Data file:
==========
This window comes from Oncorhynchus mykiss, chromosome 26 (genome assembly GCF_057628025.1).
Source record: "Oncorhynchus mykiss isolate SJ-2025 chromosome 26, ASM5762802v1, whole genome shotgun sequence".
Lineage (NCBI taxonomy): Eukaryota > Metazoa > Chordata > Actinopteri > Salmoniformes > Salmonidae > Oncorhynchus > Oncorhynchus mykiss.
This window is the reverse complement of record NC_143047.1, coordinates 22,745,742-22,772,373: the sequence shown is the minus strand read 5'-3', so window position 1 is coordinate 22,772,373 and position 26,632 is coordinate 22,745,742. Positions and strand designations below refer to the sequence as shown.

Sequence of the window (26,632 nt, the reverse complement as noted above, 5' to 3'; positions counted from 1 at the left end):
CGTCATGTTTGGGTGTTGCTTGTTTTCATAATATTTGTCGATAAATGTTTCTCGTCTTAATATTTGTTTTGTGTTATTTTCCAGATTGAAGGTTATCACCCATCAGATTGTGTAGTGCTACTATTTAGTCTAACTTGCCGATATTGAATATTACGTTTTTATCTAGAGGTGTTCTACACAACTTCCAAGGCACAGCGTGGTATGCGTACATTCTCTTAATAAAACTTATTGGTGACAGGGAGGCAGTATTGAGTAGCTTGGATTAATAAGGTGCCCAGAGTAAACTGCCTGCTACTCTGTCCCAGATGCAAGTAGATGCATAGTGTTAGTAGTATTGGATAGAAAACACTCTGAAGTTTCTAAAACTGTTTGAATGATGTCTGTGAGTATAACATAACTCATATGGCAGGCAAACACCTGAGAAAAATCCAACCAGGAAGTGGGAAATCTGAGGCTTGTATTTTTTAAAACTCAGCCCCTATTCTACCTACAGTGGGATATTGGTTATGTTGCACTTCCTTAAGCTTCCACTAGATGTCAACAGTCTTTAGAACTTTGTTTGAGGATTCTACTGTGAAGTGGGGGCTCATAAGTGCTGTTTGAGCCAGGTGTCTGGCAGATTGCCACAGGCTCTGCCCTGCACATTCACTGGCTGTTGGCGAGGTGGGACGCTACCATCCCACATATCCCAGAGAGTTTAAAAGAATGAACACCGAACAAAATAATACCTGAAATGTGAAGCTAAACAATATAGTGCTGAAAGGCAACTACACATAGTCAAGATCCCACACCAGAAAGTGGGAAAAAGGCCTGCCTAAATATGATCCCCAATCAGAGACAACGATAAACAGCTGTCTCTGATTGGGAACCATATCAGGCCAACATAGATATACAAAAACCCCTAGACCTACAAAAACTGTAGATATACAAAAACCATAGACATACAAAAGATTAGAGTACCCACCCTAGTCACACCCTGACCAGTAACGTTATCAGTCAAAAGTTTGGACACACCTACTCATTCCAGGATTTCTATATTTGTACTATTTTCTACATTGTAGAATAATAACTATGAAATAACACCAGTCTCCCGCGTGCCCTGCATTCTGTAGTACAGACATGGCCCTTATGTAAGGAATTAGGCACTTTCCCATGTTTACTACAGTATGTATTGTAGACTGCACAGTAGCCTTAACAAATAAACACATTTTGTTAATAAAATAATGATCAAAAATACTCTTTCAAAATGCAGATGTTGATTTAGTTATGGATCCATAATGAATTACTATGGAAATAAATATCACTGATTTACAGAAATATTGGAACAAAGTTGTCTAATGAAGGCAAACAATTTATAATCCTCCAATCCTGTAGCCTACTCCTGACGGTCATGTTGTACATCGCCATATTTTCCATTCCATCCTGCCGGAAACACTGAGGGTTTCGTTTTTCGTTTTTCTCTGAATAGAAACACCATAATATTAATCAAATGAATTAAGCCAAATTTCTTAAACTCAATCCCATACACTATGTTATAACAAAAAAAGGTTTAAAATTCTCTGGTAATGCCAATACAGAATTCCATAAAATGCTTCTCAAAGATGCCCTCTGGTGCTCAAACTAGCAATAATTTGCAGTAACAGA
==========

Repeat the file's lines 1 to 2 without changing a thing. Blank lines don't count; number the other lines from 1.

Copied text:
This window comes from Oncorhynchus mykiss, chromosome 26 (genome assembly GCF_057628025.1).
Source record: "Oncorhynchus mykiss isolate SJ-2025 chromosome 26, ASM5762802v1, whole genome shotgun sequence".